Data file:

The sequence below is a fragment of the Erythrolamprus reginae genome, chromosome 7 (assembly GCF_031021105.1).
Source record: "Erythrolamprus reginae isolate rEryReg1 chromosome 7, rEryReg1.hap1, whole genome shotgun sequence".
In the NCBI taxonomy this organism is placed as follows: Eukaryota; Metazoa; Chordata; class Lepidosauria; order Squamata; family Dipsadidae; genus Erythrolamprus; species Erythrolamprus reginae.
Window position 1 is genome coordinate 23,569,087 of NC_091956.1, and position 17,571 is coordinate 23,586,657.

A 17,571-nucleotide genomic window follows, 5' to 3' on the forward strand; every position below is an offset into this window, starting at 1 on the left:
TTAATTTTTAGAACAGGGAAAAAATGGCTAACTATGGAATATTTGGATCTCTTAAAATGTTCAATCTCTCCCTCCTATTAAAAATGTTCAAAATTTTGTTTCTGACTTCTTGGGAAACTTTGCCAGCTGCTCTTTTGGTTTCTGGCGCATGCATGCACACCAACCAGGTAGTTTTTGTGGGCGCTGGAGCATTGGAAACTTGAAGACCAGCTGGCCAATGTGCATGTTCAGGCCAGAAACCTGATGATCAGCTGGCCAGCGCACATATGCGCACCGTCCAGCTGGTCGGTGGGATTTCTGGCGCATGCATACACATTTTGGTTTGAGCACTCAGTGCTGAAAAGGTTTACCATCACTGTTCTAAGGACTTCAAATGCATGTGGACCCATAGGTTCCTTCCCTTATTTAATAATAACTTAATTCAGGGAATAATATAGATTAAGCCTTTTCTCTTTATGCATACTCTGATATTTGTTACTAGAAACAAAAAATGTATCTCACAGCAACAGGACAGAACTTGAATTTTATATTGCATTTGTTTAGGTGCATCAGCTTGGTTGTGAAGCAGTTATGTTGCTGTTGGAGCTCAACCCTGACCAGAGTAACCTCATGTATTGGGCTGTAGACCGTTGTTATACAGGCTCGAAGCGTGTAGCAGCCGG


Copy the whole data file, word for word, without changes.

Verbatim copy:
The sequence below is a fragment of the Erythrolamprus reginae genome, chromosome 7 (assembly GCF_031021105.1).
Source record: "Erythrolamprus reginae isolate rEryReg1 chromosome 7, rEryReg1.hap1, whole genome shotgun sequence".
In the NCBI taxonomy this organism is placed as follows: Eukaryota; Metazoa; Chordata; class Lepidosauria; order Squamata; family Dipsadidae; genus Erythrolamprus; species Erythrolamprus reginae.
Window position 1 is genome coordinate 23,569,087 of NC_091956.1, and position 17,571 is coordinate 23,586,657.

A 17,571-nucleotide genomic window follows, 5' to 3' on the forward strand; every position below is an offset into this window, starting at 1 on the left:
TTAATTTTTAGAACAGGGAAAAAATGGCTAACTATGGAATATTTGGATCTCTTAAAATGTTCAATCTCTCCCTCCTATTAAAAATGTTCAAAATTTTGTTTCTGACTTCTTGGGAAACTTTGCCAGCTGCTCTTTTGGTTTCTGGCGCATGCATGCACACCAACCAGGTAGTTTTTGTGGGCGCTGGAGCATTGGAAACTTGAAGACCAGCTGGCCAATGTGCATGTTCAGGCCAGAAACCTGATGATCAGCTGGCCAGCGCACATATGCGCACCGTCCAGCTGGTCGGTGGGATTTCTGGCGCATGCATACACATTTTGGTTTGAGCACTCAGTGCTGAAAAGGTTTACCATCACTGTTCTAAGGACTTCAAATGCATGTGGACCCATAGGTTCCTTCCCTTATTTAATAATAACTTAATTCAGGGAATAATATAGATTAAGCCTTTTCTCTTTATGCATACTCTGATATTTGTTACTAGAAACAAAAAATGTATCTCACAGCAACAGGACAGAACTTGAATTTTATATTGCATTTGTTTAGGTGCATCAGCTTGGTTGTGAAGCAGTTATGTTGCTGTTGGAGCTCAACCCTGACCAGAGTAACCTCATGTATTGGGCTGTAGACCGTTGTTATACAGGCTCGAAGCGTGTAGCAGCCGG